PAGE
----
The Gallier Historic House rose to fame (once again) when it was discovered that the property was used for the exterior shots of Lalaurie Mansion in American Horror Story: Coven. AHS Coven is the third season of the popular anthology television series American Horror Story and revolves around the fictitious story of a coven of witches who escaped the Salem witch trials to a special witch training school in New Orleans. The series also featured Madame Delphine LaLaurie, a real-life New Orleans-based socialite in the early 19th century who was notoriously known for torturing her slaves.
Gallier Historic House was chosen as the filming location for the facade of Lalaurie Mansion due to its proximity to the site as well as the fact that Lalaurie Mansion is a private property and is closed off to the public. Gallier Historic House sits just adjacent to Lalaurie Mansion; it is also a mere four minute walk from Lafitte’s Blacksmith Shop, another popular tourist attraction in the French Quarters.
Gallier Historic House was featured in the first few shots of the first episode of AHS Coven. In particular, during the opening scene of episode one, one of the four witches, Nan, can be seen crossing the street to Gallier Historic House, which is depicted as Lalaurie Mansion in the series. In episode two, Fiona and Delphine, were sitting just outside the Gallier House after the former was released from the underground prison.
On the other hand, most of the interior shots of Lalaurie Mansion in the series was filmed in the Hermann-Grima House, the sister house of Gallier Historic House. Both are jointly managed by The Woman’s Exchange and are available for public tours.
History of Gallier Historic House
The history of Gallier House dates back to 1857 when it was commissioned by James Gallier Jr., a prominent New Orleans architect. Gallier was one of the city’s most prominent and important architect in the 19th century, and was known for being the principal architect behind several notable buildings including the Luling Mansion, the Preservation Resource Center, and the French Opera House which was destroyed in a fire in 1919.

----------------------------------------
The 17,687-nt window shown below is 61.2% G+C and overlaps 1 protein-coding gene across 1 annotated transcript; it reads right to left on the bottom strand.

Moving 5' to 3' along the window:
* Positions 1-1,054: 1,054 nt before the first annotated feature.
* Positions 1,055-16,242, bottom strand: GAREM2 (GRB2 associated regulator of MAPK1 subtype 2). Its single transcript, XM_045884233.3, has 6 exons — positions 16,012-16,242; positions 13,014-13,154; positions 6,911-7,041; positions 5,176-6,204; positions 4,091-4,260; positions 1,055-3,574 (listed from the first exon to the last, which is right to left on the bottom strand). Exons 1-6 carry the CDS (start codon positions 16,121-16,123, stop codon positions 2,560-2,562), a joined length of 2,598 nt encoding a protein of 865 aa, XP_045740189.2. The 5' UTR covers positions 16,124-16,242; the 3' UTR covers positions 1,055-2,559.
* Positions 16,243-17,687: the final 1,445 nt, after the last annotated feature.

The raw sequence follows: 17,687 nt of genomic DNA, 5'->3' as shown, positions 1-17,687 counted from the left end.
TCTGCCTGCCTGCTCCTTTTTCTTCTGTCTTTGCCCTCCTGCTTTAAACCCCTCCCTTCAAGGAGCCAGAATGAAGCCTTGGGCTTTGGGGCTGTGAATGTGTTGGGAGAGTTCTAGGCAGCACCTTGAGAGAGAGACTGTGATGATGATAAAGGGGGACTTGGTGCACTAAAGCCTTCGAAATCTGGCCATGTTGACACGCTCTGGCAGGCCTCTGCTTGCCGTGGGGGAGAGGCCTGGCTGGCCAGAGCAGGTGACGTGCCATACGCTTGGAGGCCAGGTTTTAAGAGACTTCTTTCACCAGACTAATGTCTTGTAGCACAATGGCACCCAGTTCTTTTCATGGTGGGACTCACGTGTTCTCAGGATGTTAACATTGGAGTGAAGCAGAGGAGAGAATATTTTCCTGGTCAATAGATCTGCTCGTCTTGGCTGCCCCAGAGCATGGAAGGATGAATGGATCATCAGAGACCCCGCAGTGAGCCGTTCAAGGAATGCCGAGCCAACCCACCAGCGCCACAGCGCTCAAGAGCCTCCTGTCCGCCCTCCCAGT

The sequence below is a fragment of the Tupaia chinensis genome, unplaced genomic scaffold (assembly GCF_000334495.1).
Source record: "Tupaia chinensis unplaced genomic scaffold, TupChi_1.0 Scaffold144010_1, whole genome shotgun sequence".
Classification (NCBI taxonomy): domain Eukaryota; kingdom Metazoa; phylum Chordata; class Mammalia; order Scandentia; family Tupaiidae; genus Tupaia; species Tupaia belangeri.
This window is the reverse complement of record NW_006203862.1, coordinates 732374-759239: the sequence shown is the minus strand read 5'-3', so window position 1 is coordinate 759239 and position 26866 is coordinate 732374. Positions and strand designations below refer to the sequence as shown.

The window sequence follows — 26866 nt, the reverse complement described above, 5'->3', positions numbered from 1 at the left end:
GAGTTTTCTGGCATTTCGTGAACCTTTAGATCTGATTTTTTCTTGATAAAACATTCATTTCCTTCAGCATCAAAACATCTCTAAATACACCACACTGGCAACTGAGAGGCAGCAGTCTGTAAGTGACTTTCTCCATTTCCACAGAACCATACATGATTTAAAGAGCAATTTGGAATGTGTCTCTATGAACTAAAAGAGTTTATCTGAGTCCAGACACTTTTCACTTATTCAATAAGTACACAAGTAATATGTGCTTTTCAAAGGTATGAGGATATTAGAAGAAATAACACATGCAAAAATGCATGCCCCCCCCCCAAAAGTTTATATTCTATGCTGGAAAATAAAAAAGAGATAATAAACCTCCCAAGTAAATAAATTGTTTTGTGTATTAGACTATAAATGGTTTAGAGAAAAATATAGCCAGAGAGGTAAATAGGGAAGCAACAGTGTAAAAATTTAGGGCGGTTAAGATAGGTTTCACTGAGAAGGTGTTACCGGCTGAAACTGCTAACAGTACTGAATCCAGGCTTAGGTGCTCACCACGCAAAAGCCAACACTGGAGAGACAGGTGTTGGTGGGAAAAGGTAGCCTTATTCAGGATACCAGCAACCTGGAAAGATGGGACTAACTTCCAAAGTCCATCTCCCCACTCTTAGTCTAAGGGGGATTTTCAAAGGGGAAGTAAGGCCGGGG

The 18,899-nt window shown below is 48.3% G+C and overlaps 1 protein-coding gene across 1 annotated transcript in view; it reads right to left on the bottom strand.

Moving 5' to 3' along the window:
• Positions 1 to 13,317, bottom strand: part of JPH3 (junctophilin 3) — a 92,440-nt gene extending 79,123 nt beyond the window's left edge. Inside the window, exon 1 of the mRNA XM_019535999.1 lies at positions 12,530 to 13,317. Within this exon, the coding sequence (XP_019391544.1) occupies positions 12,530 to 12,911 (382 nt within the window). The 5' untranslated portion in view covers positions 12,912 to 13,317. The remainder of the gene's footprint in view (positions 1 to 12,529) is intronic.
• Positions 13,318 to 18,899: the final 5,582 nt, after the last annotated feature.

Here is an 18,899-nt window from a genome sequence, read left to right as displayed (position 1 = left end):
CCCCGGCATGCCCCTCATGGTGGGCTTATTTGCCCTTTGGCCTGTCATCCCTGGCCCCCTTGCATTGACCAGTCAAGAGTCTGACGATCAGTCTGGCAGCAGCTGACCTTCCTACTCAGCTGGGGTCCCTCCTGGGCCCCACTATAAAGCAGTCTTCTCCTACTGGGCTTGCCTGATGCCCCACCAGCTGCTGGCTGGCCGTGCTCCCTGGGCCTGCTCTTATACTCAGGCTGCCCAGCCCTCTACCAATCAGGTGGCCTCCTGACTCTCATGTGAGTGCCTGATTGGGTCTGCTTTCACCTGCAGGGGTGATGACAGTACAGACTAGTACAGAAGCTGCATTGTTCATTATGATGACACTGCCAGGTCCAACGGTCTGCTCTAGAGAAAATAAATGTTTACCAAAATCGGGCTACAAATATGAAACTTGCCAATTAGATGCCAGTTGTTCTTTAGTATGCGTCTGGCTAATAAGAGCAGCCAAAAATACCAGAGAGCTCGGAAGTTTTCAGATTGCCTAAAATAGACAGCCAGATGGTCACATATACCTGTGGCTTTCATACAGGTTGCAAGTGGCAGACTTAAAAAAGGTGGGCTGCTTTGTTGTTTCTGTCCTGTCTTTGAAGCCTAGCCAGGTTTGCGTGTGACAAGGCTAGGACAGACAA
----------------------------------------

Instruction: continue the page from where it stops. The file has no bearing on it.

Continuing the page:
The historic Gallier House was constructed on a piece of land along Royal Street in the French Quarter of New Orleans. After three years of construction, Gallier Jr. and his family—his wife Josephine Aglaé Villavaso, and their four daughters, Elizabeth Leonie, Josephine Blanche, Francoise Josephine and Jeanne Clemence—took up residence in the Gallier House.
At its time, the property included a courtyard garden, a carriageway, and a living quarter for slaves purchased by Gallier. The house included several state-of-the-art amenities such as indoor plumbing with hot and cold water, flush toilet, and double skylight.
In 1868, eight years after moving into the Gallier house, Gallier Jr. passed away in the building from yellow fever. The house remained in the hands of the Gallier family until 1917 when it was sold to a local merchant. In the 1960s, the historic house was purchased by the Mr. and Mrs. Richard Freeman Jr. and owned under the non-profit Ella West Freeman Foundation.
After a massive restoration project by local preservation architecture firm Koch and Wilson Architects, the historic Gallier House opened to the public as a museum in 1971. The historical significance and exquisite Victorian furnishing of Gallier House led to its successful nomination and declaration as a National Historic Landmark in 1974.
The Ella West Freeman Foundation donated the property to Tulane University in 1986. A decade later, the house changed hands once again, this time to The Woman’s Exchange (formerly known as The Christian Woman’s Exchange). Today, The Woman’s Exchange runs both Gallier Historic House and the Hermanna-Grima House, giving visitors of the French Quarters a glimpse into the heydays of 19th century New Orleans.
Is Gallier House Haunted?
In spite of its association to the haunted LaLaurie Mansion, the Gallier House is not haunted by any paranormal entities.
Gallier House has long been associated with the paranormal due to its proximity to the Lalaurie Mansion, which sits just one house away on the right of the latter. Furthermore, LaLaurie Mansion, along with Gallier Historic House, was one of several stops for local ghost haunting and paranormal tours, leading tourists to believe that both properties are haunted by its former residents.
However, this is largely untrue as there were no reports of haunted activities by staffs of the Gallier Historic House.